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February 2017 Archives

Ohio car accidents still "accidents" when drivers are OVI?

Accidents happen. It's a fact of life. By definition, the word "accident" implies an unfortunate but unintentional incident. But when car accidents occur because someone decided to drive while under the influence of drugs or alcohol, it calls into question whether the term "accident" even necessarily applies anymore; someone made a conscious -- albeit poor -- decision and because of the mistake, a tragedy occurred that could have been avoided. Just such an incident happened recently in Ohio.

Asbestos litigation asks how far employer's liability extends

Asbestos has been an ongoing problem in Ohio and across the United States, with symptoms showing up years or even decades after the original time of exposure. A recent piece of asbestos litigation in another state, however, may help expound upon another ongoing legal question: does a company's responsibility to protect against hazardous material exposure stop with the employee or extend to cover other members of the employee's household? This question has applied specifically in the past to work environments rife with asbestos.

Merck facing pharmaceutical litigation over their drug Propecia

Male-pattern hair loss is, admittedly, a cosmetic issue, but for the men who suffer from it in Ohio and across the nation, it may bother them enough that they contact their doctor about possible ways to combat it. Few, however, would likely be willing to sacrifice their health for the sake of their hair. Now, though, the manufacturer of a drug commonly used to combat male-pattern baldness is facing pharmaceutical litigation due to the medication's potential side effects.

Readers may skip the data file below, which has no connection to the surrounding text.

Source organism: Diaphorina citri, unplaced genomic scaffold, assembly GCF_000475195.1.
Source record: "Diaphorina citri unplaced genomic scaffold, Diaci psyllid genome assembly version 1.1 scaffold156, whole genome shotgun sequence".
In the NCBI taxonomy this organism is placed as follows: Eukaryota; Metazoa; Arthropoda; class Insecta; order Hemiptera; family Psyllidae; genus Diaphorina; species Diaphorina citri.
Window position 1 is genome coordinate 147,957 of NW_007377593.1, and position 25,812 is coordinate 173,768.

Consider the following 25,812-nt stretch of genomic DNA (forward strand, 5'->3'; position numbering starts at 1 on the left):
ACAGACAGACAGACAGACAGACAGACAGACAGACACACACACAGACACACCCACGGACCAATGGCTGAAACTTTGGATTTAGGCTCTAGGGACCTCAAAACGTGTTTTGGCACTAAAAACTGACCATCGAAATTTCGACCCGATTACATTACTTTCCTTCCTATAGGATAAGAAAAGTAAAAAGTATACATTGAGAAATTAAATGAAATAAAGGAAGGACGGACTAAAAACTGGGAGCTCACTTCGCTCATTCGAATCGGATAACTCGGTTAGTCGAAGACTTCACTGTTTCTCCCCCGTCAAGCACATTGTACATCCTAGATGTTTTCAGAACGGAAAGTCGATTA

Ohio car accidents are even more troubling when children die

The severity of car crashes in Ohio can vary from a minor fender bender to a severe head-on collision. Car accidents can happen to anyone, but no one is ever prepared for an accident that results in the death of a child. Tragically, an 8-year-old boy was killed on Feb. 6 in a crash involving two vehicles.

New law helps Ohio firefighters who have asbestos-related cancers

As more and more firefighters are diagnosed with various forms of cancers, it has become obvious that there is a link between their work and their health. Until recently, Ohio firefighters had a difficult time obtaining compensation for cancer diagnoses caused by their work conditions. Fortunately, Ohio lawmakers changed all that with legislation that became effective early this year.

Concerned parents file suit over playgrounds' hazardous materials

Over the past decade, the surfaces of many playgrounds in Ohio and across the nation have been outfitted with a material known as "tire crumbs" or "rubber mulch." Made from old tires that have been shredded, the crumbled rubber is springy and was supposed to provide a safer surface to cushion children's falls better than wood chips or gravel. However, a group of parents in another state is now suing a school district, claiming the hazardous materials contain carcinogens that endanger children.

Former students sue for asbestos exposure

While asbestos remains to this day an ongoing problem across the nation, Ohio workers were often exposed decades ago due to fact that many industries used the substance and failed to warn employees of its dangers or provide adequate protection. Years later, those involved often suffer mesothelioma or other cancers related to asbestos exposure and may have grounds to seek compensation to help pay for costly medical treatments and other damages sustained. In another state, some former students are now facing the same fears and are taking school district to trial as a result.

Ohio car accidents extra scary when young children are involved

Car crashes are always a frightening experience for all involved and are, at best, a major inconvenience even when no one is injured. Few car accidents are as scary, however, as those involving children. Officials report that on Feb. 3 a serious car accident in Ohio injured a total of five people, two of whom were young children.

Food and Drug Administration warns of toxic baby product

Parents in Ohio should be aware of a dangerous homeopathic baby product made by the Hyland company. After over 400 reports of sick and dead infants linked to a homeopathic teething remedy, the Food and Drug Administration conducted an investigation into the product. The FDA confirmed recently that the product did, in fact, contain elevated levels of belladonna, a toxic substance.

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